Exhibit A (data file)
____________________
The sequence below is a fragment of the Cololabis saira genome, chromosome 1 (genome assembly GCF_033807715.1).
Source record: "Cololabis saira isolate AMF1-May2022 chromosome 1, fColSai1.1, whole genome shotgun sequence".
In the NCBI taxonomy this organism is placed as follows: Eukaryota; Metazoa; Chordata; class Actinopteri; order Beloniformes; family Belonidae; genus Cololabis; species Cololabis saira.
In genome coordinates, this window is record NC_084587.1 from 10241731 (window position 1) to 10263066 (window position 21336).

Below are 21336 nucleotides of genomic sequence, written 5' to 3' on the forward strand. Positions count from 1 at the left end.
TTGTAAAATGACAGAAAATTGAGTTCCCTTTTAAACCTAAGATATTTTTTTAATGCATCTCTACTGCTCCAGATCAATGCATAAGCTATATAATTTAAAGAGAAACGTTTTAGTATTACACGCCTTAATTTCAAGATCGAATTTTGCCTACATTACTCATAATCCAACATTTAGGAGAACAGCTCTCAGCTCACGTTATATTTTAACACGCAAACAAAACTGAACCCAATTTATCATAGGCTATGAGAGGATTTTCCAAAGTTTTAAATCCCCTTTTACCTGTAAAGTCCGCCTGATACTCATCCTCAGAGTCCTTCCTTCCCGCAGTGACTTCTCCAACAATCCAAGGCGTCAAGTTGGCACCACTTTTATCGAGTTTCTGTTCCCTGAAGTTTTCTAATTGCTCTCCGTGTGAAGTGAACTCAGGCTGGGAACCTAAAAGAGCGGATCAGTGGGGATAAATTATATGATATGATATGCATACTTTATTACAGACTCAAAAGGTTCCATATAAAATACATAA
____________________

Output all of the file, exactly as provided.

The sequence below is a fragment of the Cololabis saira genome, chromosome 1 (genome assembly GCF_033807715.1).
Source record: "Cololabis saira isolate AMF1-May2022 chromosome 1, fColSai1.1, whole genome shotgun sequence".
In the NCBI taxonomy this organism is placed as follows: Eukaryota; Metazoa; Chordata; class Actinopteri; order Beloniformes; family Belonidae; genus Cololabis; species Cololabis saira.
In genome coordinates, this window is record NC_084587.1 from 10241731 (window position 1) to 10263066 (window position 21336).

Below are 21336 nucleotides of genomic sequence, written 5' to 3' on the forward strand. Positions count from 1 at the left end.
TTGTAAAATGACAGAAAATTGAGTTCCCTTTTAAACCTAAGATATTTTTTTAATGCATCTCTACTGCTCCAGATCAATGCATAAGCTATATAATTTAAAGAGAAACGTTTTAGTATTACACGCCTTAATTTCAAGATCGAATTTTGCCTACATTACTCATAATCCAACATTTAGGAGAACAGCTCTCAGCTCACGTTATATTTTAACACGCAAACAAAACTGAACCCAATTTATCATAGGCTATGAGAGGATTTTCCAAAGTTTTAAATCCCCTTTTACCTGTAAAGTCCGCCTGATACTCATCCTCAGAGTCCTTCCTTCCCGCAGTGACTTCTCCAACAATCCAAGGCGTCAAGTTGGCACCACTTTTATCGAGTTTCTGTTCCCTGAAGTTTTCTAATTGCTCTCCGTGTGAAGTGAACTCAGGCTGGGAACCTAAAAGAGCGGATCAGTGGGGATAAATTATATGATATGATATGCATACTTTATTACAGACTCAAAAGGTTCCATATAAAATACATAA